Evan Rachel Wood claims Marilyn Manson used Nazi whip and drugged her
The second part of her documentary Phoenix Rising – Part II: Stand Up, which hit HBO Max Tuesday and will premiere on HBO Wednesday night, levels horrifying claims of torture she suffered at the hands of the rocker, who she began dating in 2007 when she was 19 and he was 38.
Shortly after their relationship began, Wood alleges, Manson, born Brian Warner, began depriving her of sleep and locking her in freezing cold rooms. He raped her in her sleep, she claims in Phoenix Rising, and she thinks he was dosing her with meth.
"There was a moment where things turned and I remember suddenly thinking that the drugs were a lot stronger than they had been," Wood, now 34, says in the documentary. "My nose was bleeding all the time and I started getting scabs all over my body, all over my face."
The Westworld actor also claims that Manson used a Nazi whip branded with a swastika on her and forced her to drink his blood.
"There was a piece of me absolutely taken and I felt it leave my body, I felt my brain change, I felt it almost calcify and the world is never the same," she said.
"It’s just never the same, because everything that happens to you after that point is through the veil of this memory and you know... that people are capable of doing something like this."
A harrowing journey to recognizing the damage caused
When she left to film Mildred Pierce, which premiered in 2011, Wood discovered she was pregnant after Manson refused to wear a condom, she alleges. She got an abortion. That night, he allegedly made her cook him dinner.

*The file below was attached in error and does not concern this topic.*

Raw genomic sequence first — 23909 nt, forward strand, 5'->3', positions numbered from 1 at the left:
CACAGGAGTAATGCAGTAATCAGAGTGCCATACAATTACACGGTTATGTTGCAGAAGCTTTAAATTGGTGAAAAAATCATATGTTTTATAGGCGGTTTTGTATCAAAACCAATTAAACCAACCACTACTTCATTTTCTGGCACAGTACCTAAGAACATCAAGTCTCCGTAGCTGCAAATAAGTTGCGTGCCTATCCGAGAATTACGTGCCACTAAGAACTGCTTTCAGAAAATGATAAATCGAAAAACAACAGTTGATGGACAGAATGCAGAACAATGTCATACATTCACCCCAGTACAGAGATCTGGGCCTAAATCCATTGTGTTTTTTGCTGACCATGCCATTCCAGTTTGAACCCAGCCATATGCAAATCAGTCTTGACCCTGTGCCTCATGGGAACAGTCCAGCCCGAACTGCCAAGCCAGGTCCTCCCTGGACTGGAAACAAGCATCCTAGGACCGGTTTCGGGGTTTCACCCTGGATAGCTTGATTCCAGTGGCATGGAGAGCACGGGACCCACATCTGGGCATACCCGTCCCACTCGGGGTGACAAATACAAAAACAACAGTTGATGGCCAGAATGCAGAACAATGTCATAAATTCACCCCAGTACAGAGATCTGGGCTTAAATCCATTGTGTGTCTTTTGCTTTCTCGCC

After the abortion, Wood says, she became suicidal and checked herself into a mental health facility.
"When I got there, I could sleep because he didn’t know where I was," she said in Phoenix Rising.
Eventually, Wood got out, but it took her years to realize the mental and emotional damage that had been caused.
Her advocacy for domestic abuse victims began long before she named Manson as her alleged accuser, but Phoenix Rising is personal. At one point in the documentary, she and other women who have made similar accusations against him compare their scars: an M-shaped brand near their private parts, meant to show loyalty.
Last month, Manson sued her for defamation, accusing her of spreading a "malicious falsehood."
"I can’t obviously speak about any of the specific allegations of the lawsuit, but I’m not scared," Wood said on The View Monday, the first time she’s spoken out about the lawsuit.
"I am sad, because this is how it works. This is what pretty much every survivor that tries to expose someone in a position of power goes though, and this is part of the retaliation that keeps survivors quiet. This is why people don’t want to come forward. This was expected."
She also said she made Phoenix Rising not to clear her name but as a warning to other women so they wouldn’t get stuck like she did.
In a statement through his lawyer, Manson "vehemently" denied all allegations.
Cover photo: Collage: IMAGO / agefotostock & screenshot/Instagram/Evan Rachel Wood